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Home > Learn > FYI > >Endometritis vs. Endometriosis: What Is The Difference?

Endometritis vs. Endometriosis: What Is The Difference?

Nov 02, 23 7 min

By Halle Tecco, MBA, MPH

In a world where medical terminology can be overwhelming, clarity is important—especially when it comes to conditions affecting the uterus. Two conditions, endometriosis and endometritis, frequently fall victim to mix-up. Despite the similarity in names, these conditions are distinct both in terms of origin and impact. In this article, we will break down the differences and similarities between these two conditions, providing you with a clear roadmap for understanding.

To the layperson—or even the medical professional—these two conditions may present as medical doppelgängers, due to their overlapping symptoms. So before diving into the distinct nature of endometriosis and endometritis, let’s talk about exactly what they are. 

Natalist image depicting common locations of endometriosis in the abdominal region

Image adapted from Johns Hopkins

What Is Endometriosis?

Endometriosis manifests when tissue resembling endometrial cells, which normally line the uterus, grows outside of the uterus. [1] Often, these extraneous cells encroach upon the ovaries, fallopian tubes, and even the bladder and bowel. The cause of endometriosis is unknown. [1]

Symptoms and conditions associated with endometriosis may include [1]:

  • Severe pelvic pain, especially during menstrual periods
  • Pain during sex or when using the bathroom
  • Heavy bleeding during or between periods
  • Gastrointestinal symptoms like bloating, diarrhea, or constipation
  • Fatigue
  • Nausea 
  • Depression or anxiety
  • Infertility 

Learn more about what endometriosis feels like → 

What Is Endometritis?

Endometritis, at its core, is an inflammation of the endometrium—the inner lining of the uterus. [2] There are two types of endometritis: acute and chronic. Acute endometritis inflammation typically stems from infection, which may be due to complications from childbirth, miscarriage, sexually transmitted infections (STIs), or certain medical procedures like dilation and curettage (D&C). [2] Chronic endometritis, which is continuous, mild, and harder to diagnose, is most commonly caused by chronic bacterial infection. [2-4]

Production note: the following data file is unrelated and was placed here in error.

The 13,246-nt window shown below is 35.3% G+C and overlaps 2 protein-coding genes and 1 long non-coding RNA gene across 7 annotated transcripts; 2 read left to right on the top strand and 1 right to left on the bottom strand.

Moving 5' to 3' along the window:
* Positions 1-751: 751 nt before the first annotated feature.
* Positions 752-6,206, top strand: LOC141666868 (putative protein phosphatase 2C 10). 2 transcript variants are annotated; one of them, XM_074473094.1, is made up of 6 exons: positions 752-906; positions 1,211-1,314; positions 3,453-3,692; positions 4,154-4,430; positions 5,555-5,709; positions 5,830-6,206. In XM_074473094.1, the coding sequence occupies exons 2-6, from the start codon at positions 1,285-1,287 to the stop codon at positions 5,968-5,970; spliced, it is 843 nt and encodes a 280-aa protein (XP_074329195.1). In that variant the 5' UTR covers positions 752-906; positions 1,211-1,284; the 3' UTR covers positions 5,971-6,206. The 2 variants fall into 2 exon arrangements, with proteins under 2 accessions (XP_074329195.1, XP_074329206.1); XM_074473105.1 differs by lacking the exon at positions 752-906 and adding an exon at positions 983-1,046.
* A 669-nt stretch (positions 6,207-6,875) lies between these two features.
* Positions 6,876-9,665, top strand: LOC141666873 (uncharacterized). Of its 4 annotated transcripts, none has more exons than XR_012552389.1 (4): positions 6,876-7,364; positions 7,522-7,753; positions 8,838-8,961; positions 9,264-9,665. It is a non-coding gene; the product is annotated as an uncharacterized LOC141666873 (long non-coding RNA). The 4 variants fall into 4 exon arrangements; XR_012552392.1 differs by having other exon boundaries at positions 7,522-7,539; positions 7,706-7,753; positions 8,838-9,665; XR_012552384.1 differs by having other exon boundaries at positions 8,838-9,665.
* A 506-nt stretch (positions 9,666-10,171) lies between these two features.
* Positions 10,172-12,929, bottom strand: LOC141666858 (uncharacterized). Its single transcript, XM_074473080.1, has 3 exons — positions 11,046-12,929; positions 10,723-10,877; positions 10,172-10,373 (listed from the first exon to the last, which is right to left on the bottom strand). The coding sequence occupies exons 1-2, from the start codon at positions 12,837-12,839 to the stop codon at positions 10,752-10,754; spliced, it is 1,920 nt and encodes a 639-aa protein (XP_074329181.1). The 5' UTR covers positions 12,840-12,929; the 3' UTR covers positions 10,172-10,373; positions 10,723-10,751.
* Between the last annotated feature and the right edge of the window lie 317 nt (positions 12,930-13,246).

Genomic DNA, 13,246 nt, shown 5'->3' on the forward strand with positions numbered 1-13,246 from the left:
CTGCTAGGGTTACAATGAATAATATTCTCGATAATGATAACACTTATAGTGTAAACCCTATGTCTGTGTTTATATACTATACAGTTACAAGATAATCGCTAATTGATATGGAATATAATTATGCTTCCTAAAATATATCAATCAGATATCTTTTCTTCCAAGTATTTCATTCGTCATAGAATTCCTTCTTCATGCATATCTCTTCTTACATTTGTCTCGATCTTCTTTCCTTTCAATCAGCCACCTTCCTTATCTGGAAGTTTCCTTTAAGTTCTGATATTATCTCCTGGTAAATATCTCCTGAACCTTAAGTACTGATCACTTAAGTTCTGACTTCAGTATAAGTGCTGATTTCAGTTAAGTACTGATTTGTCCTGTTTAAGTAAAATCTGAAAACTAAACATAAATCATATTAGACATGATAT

Symptoms and conditions associated with endometritis may include [2]:

  • Fever 
  • Irregular or heavy bleeding
  • Lower abdominal pain
  • Recurrent pregnancy loss
  • Repeated implantation failure
  • Infertility

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Endometritis vs. Endometriosis

Endometriosis is very common, and is estimated to affect more than 11% of women between 15 and 44, being especially common among women in their 30s and 40s. [3] The prevalence of endometritis is a little harder to pin down; estimates range from 0.2% to 46% for chronic endometritis. [4]

Both conditions manifest in pelvic discomfort and can even coexist. [3-4] Since there is a lot of overlap in symptoms, it can be difficult to determine if you have endometriosis or endometritis without seeing a provider. 

Here is how medical providers generally differentiate between the two:

Clinical Evaluation

Your healthcare provider will likely want to review your medical history, perform a physical exam including a pelvic exam, and get tissue samples for lab tests. [4] For endometritis, they may take a swab culture from the cervix or look at vaginal discharge samples under a microscope. [4] For endometriosis, the majority of healthcare providers will diagnose endometriosis using laparoscopy, an operation that allows the provider to examine internal organs. Providers may also examine tissue under a microscope. [3]

Blood Tests

Blood tests are generally more useful for ruling out other conditions (like pelvic inflammatory disease, or PID) than for definitively diagnosing either endometriosis or endometritis. For instance, an elevated total leucocyte (white blood cell) count might suggest infection and lend support to a diagnosis of endometritis. [4] Unfortunately, there is currently no specific blood test to diagnose endometriosis (although researchers are working on this!). [1,3,5] 

Imaging 

Transvaginal ultrasounds may be performed to help diagnose or monitor either condition. For endometritis, your providers will be looking for a thickened endometrial lining or fluid in the uterus – signs of inflammation. [4] For endometriosis, they will be looking for ovarian cysts from endometriosis. [3] A clinician might also order an MRI (magnetic resonance imaging) to get a better look at your reproductive organs. [3]